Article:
Titi’s Apology: 5 Ways To properly Apologise To Someone

Titi kissed her teeth and fumed. She did not understand why she had to apologise to the client when he was the one that called her ‘a big fat slob’. The only thing she had told him was that his mother was the big fat slob and he has been shouting back and forth in the company, explaining to anyone who cared to listen that she insulted his mother.

Her Boss asked her to apologise and she was headed to his office where the client was waiting. She entered the office and stood defiantly with no sign of remorse whatsoever. She was not wrong and this overbearing and rude client should not be allowed to walk all over her. They waited for her.

“I am sorry that you felt offended, but if you cannot take it, don’t dish it out”. Silence.

The client swivelled in his chair and observed her. “Is that it?” When she didn’t say anything else, he turned towards her boss. “I am sorry, but I will be taking my business elsewhere”. He got up and left, despite the bosses plea to reconsider.

As you’d guess, Titi was suspended. She had just cost the consultancy firm a major prospective client because she didn’t feel the need to apologise.

“I don’t care that he started it” Her boss had said when she tried to defend herself. “You could have apologised properly to appease him, while I subtly tell him he is not allowed to speak to staff in that manner. Your approach was all wrong and your actions cost us big time.”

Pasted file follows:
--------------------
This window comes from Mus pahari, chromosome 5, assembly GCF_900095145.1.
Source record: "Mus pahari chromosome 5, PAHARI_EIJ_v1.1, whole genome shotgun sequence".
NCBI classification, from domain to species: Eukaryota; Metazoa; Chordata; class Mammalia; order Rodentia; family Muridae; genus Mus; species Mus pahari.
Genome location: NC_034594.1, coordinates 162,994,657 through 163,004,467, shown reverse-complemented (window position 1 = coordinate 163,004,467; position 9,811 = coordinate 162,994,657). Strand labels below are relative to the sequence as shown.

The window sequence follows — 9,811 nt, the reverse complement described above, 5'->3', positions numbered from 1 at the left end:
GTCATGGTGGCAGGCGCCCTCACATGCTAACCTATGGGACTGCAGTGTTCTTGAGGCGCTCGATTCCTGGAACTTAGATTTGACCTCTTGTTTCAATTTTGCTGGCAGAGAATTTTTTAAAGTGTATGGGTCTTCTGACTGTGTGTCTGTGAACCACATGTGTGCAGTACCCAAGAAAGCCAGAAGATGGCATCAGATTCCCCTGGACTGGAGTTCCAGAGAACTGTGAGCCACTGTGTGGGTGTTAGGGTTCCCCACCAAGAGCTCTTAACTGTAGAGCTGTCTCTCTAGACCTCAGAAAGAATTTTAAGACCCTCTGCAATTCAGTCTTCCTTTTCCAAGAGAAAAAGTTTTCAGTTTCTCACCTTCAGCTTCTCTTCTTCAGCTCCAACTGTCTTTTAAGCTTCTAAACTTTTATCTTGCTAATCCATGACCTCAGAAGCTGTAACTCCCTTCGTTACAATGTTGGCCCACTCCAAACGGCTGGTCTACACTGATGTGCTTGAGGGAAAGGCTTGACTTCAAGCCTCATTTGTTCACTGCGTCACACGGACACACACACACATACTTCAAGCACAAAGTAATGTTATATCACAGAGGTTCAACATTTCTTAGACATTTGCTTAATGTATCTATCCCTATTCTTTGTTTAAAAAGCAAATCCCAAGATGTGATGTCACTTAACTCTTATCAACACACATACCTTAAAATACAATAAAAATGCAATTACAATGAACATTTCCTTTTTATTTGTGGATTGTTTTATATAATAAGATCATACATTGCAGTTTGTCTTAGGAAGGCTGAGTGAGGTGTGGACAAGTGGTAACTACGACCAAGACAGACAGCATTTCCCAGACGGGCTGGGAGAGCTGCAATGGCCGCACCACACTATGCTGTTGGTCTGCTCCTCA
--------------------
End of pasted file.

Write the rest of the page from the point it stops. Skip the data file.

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To avoid ‘stories that touch’ and be able to foster long-lasting relationships built on respect, you should know how to apologise properly. Here are 6 ways Titi could have handled it;

1. Express remorse

‘I am sorry.’ It’s that simple and magical.

2. Own your guilt

‘I was wrong to have dragged your mother into this.’ State clearly the reason why you are apologizing without sounding indignant.

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3. Ditch the blame game

A proper apology should never start with ‘sorry if I…’ or ‘I’m sorry but…’. You are being defensive and already defeating the purpose of the apology.

4. No passive voice

‘Sorry, you were offended’ suggests that the offended party should not have been offended in the first place and an apology like that will only aggravate the situation.

5. Offer to make amend

‘What can I do?’, ‘How can I make it up to you?’ Questions like this make the offended party feels pacified and sometimes thrown off-balance, as they were not expecting it.

Remember, your goal is not to accept every wrong done to you but to foster long-lasting relationships, choosing to lose the battle to win the war (in Titi’s case, gaining a new big client), build trust and respect.

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